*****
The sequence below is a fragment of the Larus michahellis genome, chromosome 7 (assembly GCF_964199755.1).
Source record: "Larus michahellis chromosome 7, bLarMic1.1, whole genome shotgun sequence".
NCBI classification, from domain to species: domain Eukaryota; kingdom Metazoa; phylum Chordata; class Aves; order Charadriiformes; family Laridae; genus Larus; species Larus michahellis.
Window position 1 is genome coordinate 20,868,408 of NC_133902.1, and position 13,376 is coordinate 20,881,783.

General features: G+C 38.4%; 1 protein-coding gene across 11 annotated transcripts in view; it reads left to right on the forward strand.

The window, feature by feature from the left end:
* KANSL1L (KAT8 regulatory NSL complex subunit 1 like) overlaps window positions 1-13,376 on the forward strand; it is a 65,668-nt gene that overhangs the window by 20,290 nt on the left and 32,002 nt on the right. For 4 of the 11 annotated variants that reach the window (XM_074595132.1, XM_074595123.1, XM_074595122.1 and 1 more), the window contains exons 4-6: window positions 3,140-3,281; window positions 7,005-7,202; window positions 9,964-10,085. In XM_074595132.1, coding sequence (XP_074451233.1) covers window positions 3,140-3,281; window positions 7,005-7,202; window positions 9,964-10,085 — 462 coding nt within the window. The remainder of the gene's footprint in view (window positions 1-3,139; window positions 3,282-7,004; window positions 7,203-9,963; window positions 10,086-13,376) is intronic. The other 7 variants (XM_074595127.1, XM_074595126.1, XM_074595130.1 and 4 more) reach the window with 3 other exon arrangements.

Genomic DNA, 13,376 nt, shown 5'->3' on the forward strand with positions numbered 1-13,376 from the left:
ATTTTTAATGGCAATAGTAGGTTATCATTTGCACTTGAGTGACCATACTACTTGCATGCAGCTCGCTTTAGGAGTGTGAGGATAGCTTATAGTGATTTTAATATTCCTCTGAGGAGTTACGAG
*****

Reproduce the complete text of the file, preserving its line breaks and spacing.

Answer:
The sequence below is a fragment of the Larus michahellis genome, chromosome 7 (assembly GCF_964199755.1).
Source record: "Larus michahellis chromosome 7, bLarMic1.1, whole genome shotgun sequence".
NCBI classification, from domain to species: domain Eukaryota; kingdom Metazoa; phylum Chordata; class Aves; order Charadriiformes; family Laridae; genus Larus; species Larus michahellis.
Window position 1 is genome coordinate 20,868,408 of NC_133902.1, and position 13,376 is coordinate 20,881,783.

General features: G+C 38.4%; 1 protein-coding gene across 11 annotated transcripts in view; it reads left to right on the forward strand.

The window, feature by feature from the left end:
* KANSL1L (KAT8 regulatory NSL complex subunit 1 like) overlaps window positions 1-13,376 on the forward strand; it is a 65,668-nt gene that overhangs the window by 20,290 nt on the left and 32,002 nt on the right. For 4 of the 11 annotated variants that reach the window (XM_074595132.1, XM_074595123.1, XM_074595122.1 and 1 more), the window contains exons 4-6: window positions 3,140-3,281; window positions 7,005-7,202; window positions 9,964-10,085. In XM_074595132.1, coding sequence (XP_074451233.1) covers window positions 3,140-3,281; window positions 7,005-7,202; window positions 9,964-10,085 — 462 coding nt within the window. The remainder of the gene's footprint in view (window positions 1-3,139; window positions 3,282-7,004; window positions 7,203-9,963; window positions 10,086-13,376) is intronic. The other 7 variants (XM_074595127.1, XM_074595126.1, XM_074595130.1 and 4 more) reach the window with 3 other exon arrangements.

Genomic DNA, 13,376 nt, shown 5'->3' on the forward strand with positions numbered 1-13,376 from the left:
ATTTTTAATGGCAATAGTAGGTTATCATTTGCACTTGAGTGACCATACTACTTGCATGCAGCTCGCTTTAGGAGTGTGAGGATAGCTTATAGTGATTTTAATATTCCTCTGAGGAGTTACGAG